The first upset of March Madness is in and it involved tournament favorite Gonzaga.
Coach Mark Few provided the play by play.
“There was a roaring game of Catan going on (Tuesday) night,” Few said. “That’s a (Corey) Kispert, Joel (Ayayi) kind of (board) game. It gets pretty competitive. Just to let you in on a little secret, they were taken down by trainer Josh Therrien in a little bit of an upset.”
Life inside the NCAA Tournament’s controlled environment hasn’t all been fun and games, but the top-ranked Zags are finding ways to break the monotony of long hours inside hotel rooms in Indianapolis. On tap for Wednesday: Wiffle ball, football and Catan, Part II. Or is it Part III, after Ayayi’s claim on Twitter he has one victory?
The NCAA brought the entire tournament to the Indianapolis area, establishing strict safety measures to limit the potential impact of COVID-19 on 68 teams. It’s worked thus far: Replacement teams weren’t necessary and 68 teams are locked into the bracket, although several might be missing a player or two.
Teams spent 24 hours in quarantine after arriving. Players are typically in one of three places: their rooms, meeting and/or dining rooms (following social-distancing protocols) on their hotel floor or the practice courts at the Indiana Convention Center, which is connected by skywalks to nearby hotels.
“It’s pretty strict here for sure,” GU junior guard Andrew Nembhard said. “There’s not really interactions with other teams. Just kind of ourselves and trying stay distanced with masks on and having our time when we can come together and do certain activities.”
Gonzaga had some input with officials about ways to enhance the players’ tournament experience. Few is on a coaching committee that exchanged ideas with NCAA senior vice president of basketball Dan Gavitt.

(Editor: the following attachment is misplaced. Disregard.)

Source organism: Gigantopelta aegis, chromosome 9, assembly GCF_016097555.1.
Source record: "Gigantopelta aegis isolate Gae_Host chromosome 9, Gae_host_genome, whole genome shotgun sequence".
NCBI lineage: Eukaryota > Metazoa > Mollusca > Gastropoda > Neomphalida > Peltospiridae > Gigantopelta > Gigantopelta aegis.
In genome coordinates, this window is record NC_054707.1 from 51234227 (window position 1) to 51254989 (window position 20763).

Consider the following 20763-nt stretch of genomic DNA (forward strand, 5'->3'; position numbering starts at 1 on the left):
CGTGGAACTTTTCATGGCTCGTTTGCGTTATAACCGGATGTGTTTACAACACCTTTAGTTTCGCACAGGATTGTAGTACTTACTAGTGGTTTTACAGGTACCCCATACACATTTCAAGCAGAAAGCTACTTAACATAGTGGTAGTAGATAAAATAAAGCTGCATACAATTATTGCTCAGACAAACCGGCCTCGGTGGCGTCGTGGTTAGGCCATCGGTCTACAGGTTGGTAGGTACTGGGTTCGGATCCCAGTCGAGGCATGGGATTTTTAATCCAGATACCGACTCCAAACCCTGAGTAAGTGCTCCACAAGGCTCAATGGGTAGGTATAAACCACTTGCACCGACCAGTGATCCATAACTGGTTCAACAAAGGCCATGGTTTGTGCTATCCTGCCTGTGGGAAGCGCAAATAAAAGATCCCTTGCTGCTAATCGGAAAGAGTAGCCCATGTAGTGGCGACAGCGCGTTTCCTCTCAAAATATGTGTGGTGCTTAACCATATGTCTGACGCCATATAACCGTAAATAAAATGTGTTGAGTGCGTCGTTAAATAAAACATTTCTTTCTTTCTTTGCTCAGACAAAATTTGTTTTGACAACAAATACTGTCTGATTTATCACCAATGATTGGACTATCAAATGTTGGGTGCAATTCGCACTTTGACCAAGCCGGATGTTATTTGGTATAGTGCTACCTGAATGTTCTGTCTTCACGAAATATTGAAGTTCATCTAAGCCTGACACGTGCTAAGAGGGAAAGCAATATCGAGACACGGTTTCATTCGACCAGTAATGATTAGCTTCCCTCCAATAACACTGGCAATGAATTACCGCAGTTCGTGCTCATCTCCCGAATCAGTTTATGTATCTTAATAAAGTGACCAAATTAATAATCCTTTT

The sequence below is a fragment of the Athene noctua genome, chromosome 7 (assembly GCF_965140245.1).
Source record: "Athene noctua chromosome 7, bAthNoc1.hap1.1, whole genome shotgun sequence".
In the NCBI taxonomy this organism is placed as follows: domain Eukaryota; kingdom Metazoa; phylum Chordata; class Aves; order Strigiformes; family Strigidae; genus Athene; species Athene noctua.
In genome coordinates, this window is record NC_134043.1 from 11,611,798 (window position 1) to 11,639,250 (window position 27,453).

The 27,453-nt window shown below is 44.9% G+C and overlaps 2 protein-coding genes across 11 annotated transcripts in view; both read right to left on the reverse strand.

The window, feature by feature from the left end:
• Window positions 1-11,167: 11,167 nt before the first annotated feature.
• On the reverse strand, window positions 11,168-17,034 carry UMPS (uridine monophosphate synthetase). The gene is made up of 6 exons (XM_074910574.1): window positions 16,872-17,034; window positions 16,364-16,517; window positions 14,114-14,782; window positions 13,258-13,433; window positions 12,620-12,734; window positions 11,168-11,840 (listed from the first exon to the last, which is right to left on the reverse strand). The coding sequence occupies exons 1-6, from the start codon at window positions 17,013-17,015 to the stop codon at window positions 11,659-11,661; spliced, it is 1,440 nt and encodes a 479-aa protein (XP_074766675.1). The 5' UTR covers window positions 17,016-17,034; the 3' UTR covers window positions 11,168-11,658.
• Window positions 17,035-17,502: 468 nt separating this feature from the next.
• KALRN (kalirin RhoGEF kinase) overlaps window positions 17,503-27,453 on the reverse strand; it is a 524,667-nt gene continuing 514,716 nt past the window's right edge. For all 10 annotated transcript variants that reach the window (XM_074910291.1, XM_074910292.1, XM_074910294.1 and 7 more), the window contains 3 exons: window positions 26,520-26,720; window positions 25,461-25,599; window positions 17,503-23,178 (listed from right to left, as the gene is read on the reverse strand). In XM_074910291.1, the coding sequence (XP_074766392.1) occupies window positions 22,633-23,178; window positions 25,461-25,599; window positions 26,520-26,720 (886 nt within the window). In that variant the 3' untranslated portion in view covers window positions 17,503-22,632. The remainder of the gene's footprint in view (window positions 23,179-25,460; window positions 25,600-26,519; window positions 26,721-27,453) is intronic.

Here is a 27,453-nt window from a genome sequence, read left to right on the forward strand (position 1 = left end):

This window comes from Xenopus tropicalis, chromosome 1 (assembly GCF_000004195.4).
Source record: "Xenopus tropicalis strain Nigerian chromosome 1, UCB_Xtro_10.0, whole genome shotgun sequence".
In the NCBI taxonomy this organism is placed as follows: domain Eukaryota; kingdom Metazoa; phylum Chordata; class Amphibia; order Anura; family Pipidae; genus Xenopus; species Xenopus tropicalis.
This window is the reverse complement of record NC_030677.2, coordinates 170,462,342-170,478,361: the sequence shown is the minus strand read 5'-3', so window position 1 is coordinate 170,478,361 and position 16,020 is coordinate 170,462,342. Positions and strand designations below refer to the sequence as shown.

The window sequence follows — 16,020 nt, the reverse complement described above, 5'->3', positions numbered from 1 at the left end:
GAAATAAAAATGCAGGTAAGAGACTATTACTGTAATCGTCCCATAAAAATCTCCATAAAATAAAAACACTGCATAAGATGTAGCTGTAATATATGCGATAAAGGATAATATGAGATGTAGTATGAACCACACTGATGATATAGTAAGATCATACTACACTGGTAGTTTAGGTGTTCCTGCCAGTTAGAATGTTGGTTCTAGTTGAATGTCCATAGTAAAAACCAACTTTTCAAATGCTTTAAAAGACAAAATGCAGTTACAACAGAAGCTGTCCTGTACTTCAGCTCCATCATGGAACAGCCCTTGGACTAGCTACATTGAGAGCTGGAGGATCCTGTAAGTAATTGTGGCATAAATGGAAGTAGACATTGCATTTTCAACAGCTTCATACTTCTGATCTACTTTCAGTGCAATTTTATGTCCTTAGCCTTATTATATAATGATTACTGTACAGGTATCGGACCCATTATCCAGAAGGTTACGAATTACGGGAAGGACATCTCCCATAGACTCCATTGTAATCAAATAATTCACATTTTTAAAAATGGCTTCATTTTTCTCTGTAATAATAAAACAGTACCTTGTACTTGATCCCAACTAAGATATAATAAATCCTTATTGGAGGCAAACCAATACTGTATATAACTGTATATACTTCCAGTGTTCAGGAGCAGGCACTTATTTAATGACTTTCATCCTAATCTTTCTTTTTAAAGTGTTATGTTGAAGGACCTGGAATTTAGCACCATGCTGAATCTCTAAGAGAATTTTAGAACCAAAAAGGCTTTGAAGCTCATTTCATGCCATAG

When Gonzaga was in Indianapolis in early December to face West Virginia and Baylor – the latter canceled by COVID concerns in GU’s program – Few arranged for Gavitt to address the team.
“Dan deserves so much credit, and his staff, to put this together and pull it off,” Few said. “He really asked our guys some great questions and he listened to them. They’re trying to make this thing as player friendly and customer friendly as they possibly can.”
In many ways, playing the regular season during a pandemic and experiencing numerous scheduling changes served as preparation for the NCAA Tournament.
The Zags are familiar with testing and travel protocols on road trips. The team was semi-isolated in Spokane during the season. It stayed in a Spokane hotel for several days before and after the West Coast Conference Tournament in Las Vegas. Gonzaga has emphasized team-building activities for several years, often at the direction of strength and conditioning coach Travis Knight.
“That was something we took for granted when I first started coaching. Now we make a concerted effort to work on that side of the things, the mental side of things,” Few said. “Travis is always challenging them with fun, interesting things.”
How players and teams handle the tournament protocols, especially squads that could be on site for three-plus weeks, figures to correlate with their on-court performance.
“A big part of this is if you have to have a team that’s good enough to win this tournament, but also more so than other years, how they handle just this. It’s different,” said Few, who expects restrictions to loosen up later in the tournament. “There’s going to be some maturity involved, ability for the guys to have great perspective and you’d better like who you are hanging out with because that’s who you’re hanging out with.
“Fortunately for us, we do like hanging out together.”
The Zags planned for another 7-on-7 football session with Kispert and Jalen Suggs as quarterbacks on opposing teams. Kispert reportedly got the better of it in a summer matchup.
“I’ve been training behind the scenes for months now for this rematch, all primed and ready to go,” Kispert said. “I think Jalen has been showing off in front of the cameras too much, personally. We’ll see what happens.”
Few’s family is bringing him extra Zags gear for practices and other functions that he didn’t pack for the trip.
“Clean clothes, it’s a battle,” said Few, noting that two managers are staying outside the controlled environment to “grab anything and everything we might have forgotten.”
Kispert, an avid golfer, brought his putter and some golf balls. He practices putting with a water bottle serving as a target inside his room.
“Games like Catan and football and everything in between is really helpful to keep your mind off what’s coming this week,” he said. “There’s a time to focus and a time to have fun and we’re really good at separating the two.”
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